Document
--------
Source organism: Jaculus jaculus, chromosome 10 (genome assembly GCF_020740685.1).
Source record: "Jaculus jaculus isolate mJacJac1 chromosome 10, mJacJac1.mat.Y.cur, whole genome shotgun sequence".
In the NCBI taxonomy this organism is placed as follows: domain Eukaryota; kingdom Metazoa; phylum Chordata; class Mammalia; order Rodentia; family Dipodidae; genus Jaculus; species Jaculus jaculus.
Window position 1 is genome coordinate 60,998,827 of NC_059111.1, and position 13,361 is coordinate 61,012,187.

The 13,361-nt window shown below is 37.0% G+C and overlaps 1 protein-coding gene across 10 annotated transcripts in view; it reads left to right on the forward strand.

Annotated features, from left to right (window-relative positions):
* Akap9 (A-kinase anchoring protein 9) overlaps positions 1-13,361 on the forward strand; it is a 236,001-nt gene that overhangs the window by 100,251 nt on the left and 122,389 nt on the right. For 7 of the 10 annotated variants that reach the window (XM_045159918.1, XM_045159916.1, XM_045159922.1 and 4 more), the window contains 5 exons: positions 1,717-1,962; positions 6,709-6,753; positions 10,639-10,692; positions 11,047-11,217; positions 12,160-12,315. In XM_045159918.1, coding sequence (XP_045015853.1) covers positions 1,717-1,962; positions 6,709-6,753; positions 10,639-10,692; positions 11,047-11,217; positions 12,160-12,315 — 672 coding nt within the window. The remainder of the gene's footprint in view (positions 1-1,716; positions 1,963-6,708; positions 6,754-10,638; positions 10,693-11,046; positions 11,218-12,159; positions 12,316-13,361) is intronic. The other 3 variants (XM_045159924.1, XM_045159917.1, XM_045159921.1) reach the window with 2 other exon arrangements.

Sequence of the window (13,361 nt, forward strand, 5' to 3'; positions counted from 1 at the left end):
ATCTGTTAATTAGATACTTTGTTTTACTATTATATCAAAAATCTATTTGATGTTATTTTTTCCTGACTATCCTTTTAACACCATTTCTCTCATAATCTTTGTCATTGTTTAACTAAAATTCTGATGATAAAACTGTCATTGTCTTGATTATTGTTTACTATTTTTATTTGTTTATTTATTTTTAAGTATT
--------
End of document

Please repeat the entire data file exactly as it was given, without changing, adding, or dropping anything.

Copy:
Source organism: Jaculus jaculus, chromosome 10 (genome assembly GCF_020740685.1).
Source record: "Jaculus jaculus isolate mJacJac1 chromosome 10, mJacJac1.mat.Y.cur, whole genome shotgun sequence".
In the NCBI taxonomy this organism is placed as follows: domain Eukaryota; kingdom Metazoa; phylum Chordata; class Mammalia; order Rodentia; family Dipodidae; genus Jaculus; species Jaculus jaculus.
Window position 1 is genome coordinate 60,998,827 of NC_059111.1, and position 13,361 is coordinate 61,012,187.

The 13,361-nt window shown below is 37.0% G+C and overlaps 1 protein-coding gene across 10 annotated transcripts in view; it reads left to right on the forward strand.

Annotated features, from left to right (window-relative positions):
* Akap9 (A-kinase anchoring protein 9) overlaps positions 1-13,361 on the forward strand; it is a 236,001-nt gene that overhangs the window by 100,251 nt on the left and 122,389 nt on the right. For 7 of the 10 annotated variants that reach the window (XM_045159918.1, XM_045159916.1, XM_045159922.1 and 4 more), the window contains 5 exons: positions 1,717-1,962; positions 6,709-6,753; positions 10,639-10,692; positions 11,047-11,217; positions 12,160-12,315. In XM_045159918.1, coding sequence (XP_045015853.1) covers positions 1,717-1,962; positions 6,709-6,753; positions 10,639-10,692; positions 11,047-11,217; positions 12,160-12,315 — 672 coding nt within the window. The remainder of the gene's footprint in view (positions 1-1,716; positions 1,963-6,708; positions 6,754-10,638; positions 10,693-11,046; positions 11,218-12,159; positions 12,316-13,361) is intronic. The other 3 variants (XM_045159924.1, XM_045159917.1, XM_045159921.1) reach the window with 2 other exon arrangements.

Sequence of the window (13,361 nt, forward strand, 5' to 3'; positions counted from 1 at the left end):
ATCTGTTAATTAGATACTTTGTTTTACTATTATATCAAAAATCTATTTGATGTTATTTTTTCCTGACTATCCTTTTAACACCATTTCTCTCATAATCTTTGTCATTGTTTAACTAAAATTCTGATGATAAAACTGTCATTGTCTTGATTATTGTTTACTATTTTTATTTGTTTATTTATTTTTAAGTATT